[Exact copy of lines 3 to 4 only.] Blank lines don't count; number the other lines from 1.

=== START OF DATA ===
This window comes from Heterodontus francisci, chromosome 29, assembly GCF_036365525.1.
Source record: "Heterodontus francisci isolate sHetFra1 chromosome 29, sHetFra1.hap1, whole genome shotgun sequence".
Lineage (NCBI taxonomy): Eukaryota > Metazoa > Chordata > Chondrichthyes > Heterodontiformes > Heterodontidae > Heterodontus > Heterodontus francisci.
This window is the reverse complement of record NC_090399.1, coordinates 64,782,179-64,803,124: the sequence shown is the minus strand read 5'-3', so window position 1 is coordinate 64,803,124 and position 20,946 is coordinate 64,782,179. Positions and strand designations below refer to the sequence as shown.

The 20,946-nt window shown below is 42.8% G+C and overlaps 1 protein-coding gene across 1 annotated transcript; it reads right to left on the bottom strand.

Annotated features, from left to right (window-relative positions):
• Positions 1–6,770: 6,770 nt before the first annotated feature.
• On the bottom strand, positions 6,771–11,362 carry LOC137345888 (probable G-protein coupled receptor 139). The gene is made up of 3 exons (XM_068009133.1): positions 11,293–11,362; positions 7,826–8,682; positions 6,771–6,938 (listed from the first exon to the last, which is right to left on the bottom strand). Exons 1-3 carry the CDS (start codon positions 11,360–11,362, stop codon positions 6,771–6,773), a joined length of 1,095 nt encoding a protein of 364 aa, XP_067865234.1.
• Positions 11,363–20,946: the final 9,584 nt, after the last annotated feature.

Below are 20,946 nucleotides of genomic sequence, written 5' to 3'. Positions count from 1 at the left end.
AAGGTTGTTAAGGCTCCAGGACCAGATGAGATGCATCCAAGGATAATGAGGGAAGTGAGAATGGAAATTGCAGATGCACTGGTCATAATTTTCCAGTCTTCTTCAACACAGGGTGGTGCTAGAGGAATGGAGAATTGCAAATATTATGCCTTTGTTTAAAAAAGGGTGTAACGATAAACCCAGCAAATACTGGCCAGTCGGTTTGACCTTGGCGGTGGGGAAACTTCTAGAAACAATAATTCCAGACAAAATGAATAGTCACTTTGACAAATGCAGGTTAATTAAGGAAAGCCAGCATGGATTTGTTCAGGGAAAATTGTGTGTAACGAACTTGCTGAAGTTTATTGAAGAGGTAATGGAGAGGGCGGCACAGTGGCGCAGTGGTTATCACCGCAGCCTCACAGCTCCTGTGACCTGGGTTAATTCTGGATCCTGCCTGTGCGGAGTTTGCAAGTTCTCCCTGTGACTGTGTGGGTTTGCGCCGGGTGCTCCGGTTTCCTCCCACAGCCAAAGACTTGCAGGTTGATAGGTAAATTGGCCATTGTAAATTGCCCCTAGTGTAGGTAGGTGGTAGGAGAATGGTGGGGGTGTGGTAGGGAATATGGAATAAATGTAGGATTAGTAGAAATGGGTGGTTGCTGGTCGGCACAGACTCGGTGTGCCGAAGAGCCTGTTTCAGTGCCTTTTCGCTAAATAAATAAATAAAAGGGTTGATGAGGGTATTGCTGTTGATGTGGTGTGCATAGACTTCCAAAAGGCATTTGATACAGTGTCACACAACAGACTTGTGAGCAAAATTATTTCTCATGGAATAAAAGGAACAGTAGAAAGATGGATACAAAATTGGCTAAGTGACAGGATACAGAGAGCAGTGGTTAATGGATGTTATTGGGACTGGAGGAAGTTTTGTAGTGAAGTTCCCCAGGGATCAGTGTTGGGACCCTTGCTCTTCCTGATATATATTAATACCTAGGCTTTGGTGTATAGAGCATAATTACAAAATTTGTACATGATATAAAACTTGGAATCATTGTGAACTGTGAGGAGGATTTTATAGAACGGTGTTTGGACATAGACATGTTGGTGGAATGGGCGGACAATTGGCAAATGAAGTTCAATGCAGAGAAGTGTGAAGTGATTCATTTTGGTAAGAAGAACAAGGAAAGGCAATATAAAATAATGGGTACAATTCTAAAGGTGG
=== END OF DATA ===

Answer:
Lineage (NCBI taxonomy): Eukaryota > Metazoa > Chordata > Chondrichthyes > Heterodontiformes > Heterodontidae > Heterodontus > Heterodontus francisci.
This window is the reverse complement of record NC_090399.1, coordinates 64,782,179-64,803,124: the sequence shown is the minus strand read 5'-3', so window position 1 is coordinate 64,803,124 and position 20,946 is coordinate 64,782,179. Positions and strand designations below refer to the sequence as shown.